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Holding Super PAC Up for Debate in North Carolina
Posted By Elizabeth Murphy On April 30, 2012 @ 6:24 pm In News | Comments Disabled
The former North Carolina U.S. Attorney noted for his prosecution of former Sen. John Edwards is now facing questions about the super PAC supporting his bid for Congress.
George Holding, former U.S. Attorney in the Eastern District of North Carolina, is running against former Raleigh Mayor Paul Coble for the Republican nomination for a seat in the U.S. House of Representatives. A Tea Party-backed candidate named Bill Randall is also in the race.
At a debate that aired on Sunday on Raleigh’s NBC-17, Holding was asked about the American Foundations Committee,  a political action committee that can collect money from any source and spend without limit, as long as there is no coordination between the PAC and the candidate it supports. These so-called “super PACs” came into use after the Supreme Court’s Citizens United decision overturned Watergate-era limits on corporate and union spending in federal races.
American Foundations Committee has raised  more than $560,000, with almost all of the donations  coming from members of Holding’s family. The Holding family has a controlling interest in the parent company of First Citizens Bank. Among the PAC donors are Holding’s cousin Frank B. Holding, Jr., who is chairman and CEO of the bank, and an aunt and uncle.
During the debate, the NBC affiliate aired a clip of Holding telling supports that he believes special interest PACs are some of the most “corrupting influences in Washington.” But in February, the super PAC supporting Holding launched a wide-scale TV ad campaign to boost Holding’s profile in the district. The debate moderator asked Holding: Couldn’t this group be considered a special interest PAC in this context?
“It’s funded by my relatives and some very old family friends,” Holding responded. “Hardly what I’d call a special interest … If you can’t get support from your family and your friends, who are you going to get support from?”
Holding also said his campaign has garnered donations from more than 1,100 people, ranging from a software company billionaire to a retired truck driver. ”I go to my friends and I go to my family and I say this is what I want to do – this is what I think I can do in Washington, will you help me?” Holding said in the debate.
Coble, in an interview with Main Justice, said he finds it hard to believe Holding and his family-backed super PAC aren’t coordinating, which would be illegal. “His core answer was that they are all just family and friends and we are working together to get me elected — that sounds like a coordinated effort to me,” Coble said.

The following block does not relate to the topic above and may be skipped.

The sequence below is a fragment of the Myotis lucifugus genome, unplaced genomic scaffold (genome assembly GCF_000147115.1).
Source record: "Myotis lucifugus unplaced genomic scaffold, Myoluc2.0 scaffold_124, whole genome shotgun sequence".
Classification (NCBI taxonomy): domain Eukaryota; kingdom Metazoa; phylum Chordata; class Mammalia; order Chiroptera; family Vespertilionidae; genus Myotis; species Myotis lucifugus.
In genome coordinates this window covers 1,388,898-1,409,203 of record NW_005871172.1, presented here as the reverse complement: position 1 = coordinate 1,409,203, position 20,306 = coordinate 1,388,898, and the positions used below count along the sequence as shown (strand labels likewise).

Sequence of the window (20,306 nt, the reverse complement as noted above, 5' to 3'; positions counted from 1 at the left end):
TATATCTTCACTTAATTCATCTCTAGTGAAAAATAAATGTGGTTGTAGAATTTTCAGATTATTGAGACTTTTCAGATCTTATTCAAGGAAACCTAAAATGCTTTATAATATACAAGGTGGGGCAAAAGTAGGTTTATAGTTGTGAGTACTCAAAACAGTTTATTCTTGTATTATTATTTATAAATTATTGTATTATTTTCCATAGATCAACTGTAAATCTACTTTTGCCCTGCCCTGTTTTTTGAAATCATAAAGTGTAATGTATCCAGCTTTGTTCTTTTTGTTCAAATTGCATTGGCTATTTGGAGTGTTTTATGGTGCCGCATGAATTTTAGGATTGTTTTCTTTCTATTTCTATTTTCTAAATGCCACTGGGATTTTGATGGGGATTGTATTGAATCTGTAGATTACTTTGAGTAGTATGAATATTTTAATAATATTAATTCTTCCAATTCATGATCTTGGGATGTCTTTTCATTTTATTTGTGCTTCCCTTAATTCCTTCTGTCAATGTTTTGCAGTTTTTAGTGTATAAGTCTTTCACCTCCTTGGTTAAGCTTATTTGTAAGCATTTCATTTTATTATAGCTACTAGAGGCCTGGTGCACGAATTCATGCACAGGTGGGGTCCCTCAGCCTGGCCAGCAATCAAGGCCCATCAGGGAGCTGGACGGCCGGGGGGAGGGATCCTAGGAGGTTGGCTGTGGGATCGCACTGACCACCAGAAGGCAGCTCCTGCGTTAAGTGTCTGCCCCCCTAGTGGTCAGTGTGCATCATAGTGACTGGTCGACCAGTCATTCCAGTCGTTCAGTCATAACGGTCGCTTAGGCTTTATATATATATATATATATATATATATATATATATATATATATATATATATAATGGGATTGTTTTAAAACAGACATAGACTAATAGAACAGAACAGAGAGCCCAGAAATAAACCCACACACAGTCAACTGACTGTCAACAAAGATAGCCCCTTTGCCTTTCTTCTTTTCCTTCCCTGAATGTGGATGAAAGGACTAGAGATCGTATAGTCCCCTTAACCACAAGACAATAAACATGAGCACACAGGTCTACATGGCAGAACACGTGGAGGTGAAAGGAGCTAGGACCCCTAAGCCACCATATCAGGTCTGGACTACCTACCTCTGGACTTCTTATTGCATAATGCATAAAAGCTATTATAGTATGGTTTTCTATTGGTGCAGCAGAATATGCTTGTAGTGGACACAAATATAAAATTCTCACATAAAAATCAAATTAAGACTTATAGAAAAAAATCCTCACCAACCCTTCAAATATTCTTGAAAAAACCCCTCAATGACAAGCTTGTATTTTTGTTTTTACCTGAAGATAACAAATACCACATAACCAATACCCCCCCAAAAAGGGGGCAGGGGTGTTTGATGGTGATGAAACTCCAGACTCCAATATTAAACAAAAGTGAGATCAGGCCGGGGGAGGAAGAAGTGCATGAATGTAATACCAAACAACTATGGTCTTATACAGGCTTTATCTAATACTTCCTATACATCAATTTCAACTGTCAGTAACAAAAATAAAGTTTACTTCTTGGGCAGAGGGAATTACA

Carter Wrenn, an adviser for Holding’s campaign, told Main Justice there is no collusion between the super PAC and the former prosecutor’s campaign, saying Coble has not cited any credible evidence to the contrary. ”Boy, that’s a stretch,” Wrenn said of Coble’s previous assertions  that the PAC and the campaign are working in collusion. “He’s just making it up out of thin air.”
Wrenn also said a group of family and friends hardly represent a “special interest.”
The PAC has pushed a television ad campaign in recent weeks, in an effort to raise the former prosecutor’s profile. The money has outpaced Coble and Randall. To date, the Coble campaign has raised about $234,000, while Randall has netted about $26,000. Coble has also received about $6,000 from two insurance and hospital PACs, according to a report  in the Raleigh News Observer. Holding, on the other hand, has raised about $1.4 million, with the PAC funds included.
Coble told Main Justice he believes the American Foundations Committee violates Federal Election Commission rules on PACs. He said the PAC is being funded by family and friends, many of whom own and operate the multi-billion dollar bank. ”If that’s not a special interest then I’ve got some land for you in Florida I’ll sell you,” he said.
Coble, a nephew of the late Sen. Jesse Helms (R-N.C.), also has been critical of Holding’s prosecutions  of high-profile Democrats Edwards and former North Carolina Gov. Mike Easley, calling them a waste of taxpayer money.
Correction (May 2, 2012): This article previously incorrectly stated the total assets of the Holding family’s bank. First Citizens Bancshares is worth about $21 billion.
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